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Godzdogz

The blog of the Dominican student brothers at Blackfriars, Oxford.

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Gospel Reading of the Day reflection

Wednesday, November 11, 2015

In France, more than 500 towns and villages have 'Saint Martin' as name, and more than 3000 churches, abbeys, or sanctuaries and dedicated to 'Saint Martin'. Let's just say that the saint we celebrate today is quite popular! Why such a enthusiasm for a saint who was born 1700 years ago?

Martin was born in 316 what is now Hungary, grew up in Northern Italy and became a soldier of the Roman army, like his father. While he was garrisoned in Amiens in Northern France (or rather Gaul), he met a beggar on a cold winter night who asked him for help. Martin cut his overcoat in two parts and gave one to the beggar. The following night, Martin had a vision of Jesus Christ wearing the part of the overcoat he gave to the beggar. From then on, Martin became Christian, was baptised and left the army. Martin set off on his journey back to Northern Italy in order to convert his parents and fight against Arians, those Christians who did not believe that Christ was truly divine. After a while, Martin came back to Poitiers in France and Hilary, the bishop of this diocese, encouraged him to settle in a hermitage, where Martin attracted many disciples. His reputation as miracle worker spread out and reached a city nearby, Tours, where he was unwillingly elected bishop by trickery. But Martin took his charge to heart. Until his death, he travelled, going to and fro in the countryside, dispensing miracles, reinforcing the faith in the Holy Trinity, and promoting monasticism. But above all, Martin seems always merciful and numerous miraculous healings are reported in the cities he visited. Martin's cult among the faithful grew quickly after his death, and even Charlemagne ordered the building of a chapel in Aachen in Germany, the capital city of his kingdom, to conserve Martin's overcoat.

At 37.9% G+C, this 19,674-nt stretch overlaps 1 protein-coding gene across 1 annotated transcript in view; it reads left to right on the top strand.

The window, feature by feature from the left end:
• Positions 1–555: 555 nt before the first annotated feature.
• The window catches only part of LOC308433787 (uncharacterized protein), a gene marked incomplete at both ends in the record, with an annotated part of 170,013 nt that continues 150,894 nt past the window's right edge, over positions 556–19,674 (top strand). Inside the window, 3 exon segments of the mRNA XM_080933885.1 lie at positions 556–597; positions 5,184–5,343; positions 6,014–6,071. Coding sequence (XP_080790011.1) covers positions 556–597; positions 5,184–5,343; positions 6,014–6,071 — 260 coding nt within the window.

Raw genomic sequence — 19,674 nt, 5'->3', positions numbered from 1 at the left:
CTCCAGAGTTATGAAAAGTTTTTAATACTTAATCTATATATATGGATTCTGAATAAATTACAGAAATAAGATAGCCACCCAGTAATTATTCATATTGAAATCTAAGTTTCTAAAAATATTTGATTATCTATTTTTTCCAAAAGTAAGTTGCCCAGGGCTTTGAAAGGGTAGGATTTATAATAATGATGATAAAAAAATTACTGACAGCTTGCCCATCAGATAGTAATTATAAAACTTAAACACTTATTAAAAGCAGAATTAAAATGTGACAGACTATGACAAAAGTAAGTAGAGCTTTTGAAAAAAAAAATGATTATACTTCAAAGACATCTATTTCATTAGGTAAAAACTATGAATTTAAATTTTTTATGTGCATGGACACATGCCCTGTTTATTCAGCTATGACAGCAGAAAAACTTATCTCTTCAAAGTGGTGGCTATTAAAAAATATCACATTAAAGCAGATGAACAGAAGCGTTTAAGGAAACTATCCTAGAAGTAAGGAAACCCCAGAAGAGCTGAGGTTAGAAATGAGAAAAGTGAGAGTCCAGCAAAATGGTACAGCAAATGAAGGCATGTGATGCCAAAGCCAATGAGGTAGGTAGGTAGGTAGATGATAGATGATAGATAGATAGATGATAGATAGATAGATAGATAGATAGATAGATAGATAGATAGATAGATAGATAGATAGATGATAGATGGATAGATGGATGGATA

By the way, the reading from the book of Wisdom reminds us today that the Lord of all does not cower before a personage, he does not stand in awe of greatness, since he himself has made small and great and provides for all alike (Wis 6:7). Let us recall that Martin's Christian life and ministry of evangelisation started with an encounter with Jesus Christ in the person of the beggar. Martin, a soldier of the Roman empire, made himself small before someone smaller than him. Thus, he was able to encounter the kingdom of God promised to the poor (Lk 6:20), where God provides for all alike. And after seeing the kingdom of God, he couldn't help preaching it! May the Lord grant us the same charity and the same zeal to proclaim the kingdom of God as Martin! 

 

Br Jean-Baptiste Régis O.P.

Br Jean-Baptiste Régis O.P.


Comments

Jane McCann commented on 15-Nov-2015 09:00 PM
Very interesting blog. Thoughtful and insightful. I wasn't familiar with this Saint. Wonderfully the grace of God encounters someone who as a Roman soldier would have been part of an occupying force. Transformation occurs through St Martin's act of mercy not the might of Rome. A lesson for today as much as 1700 years ago. Many thanks.

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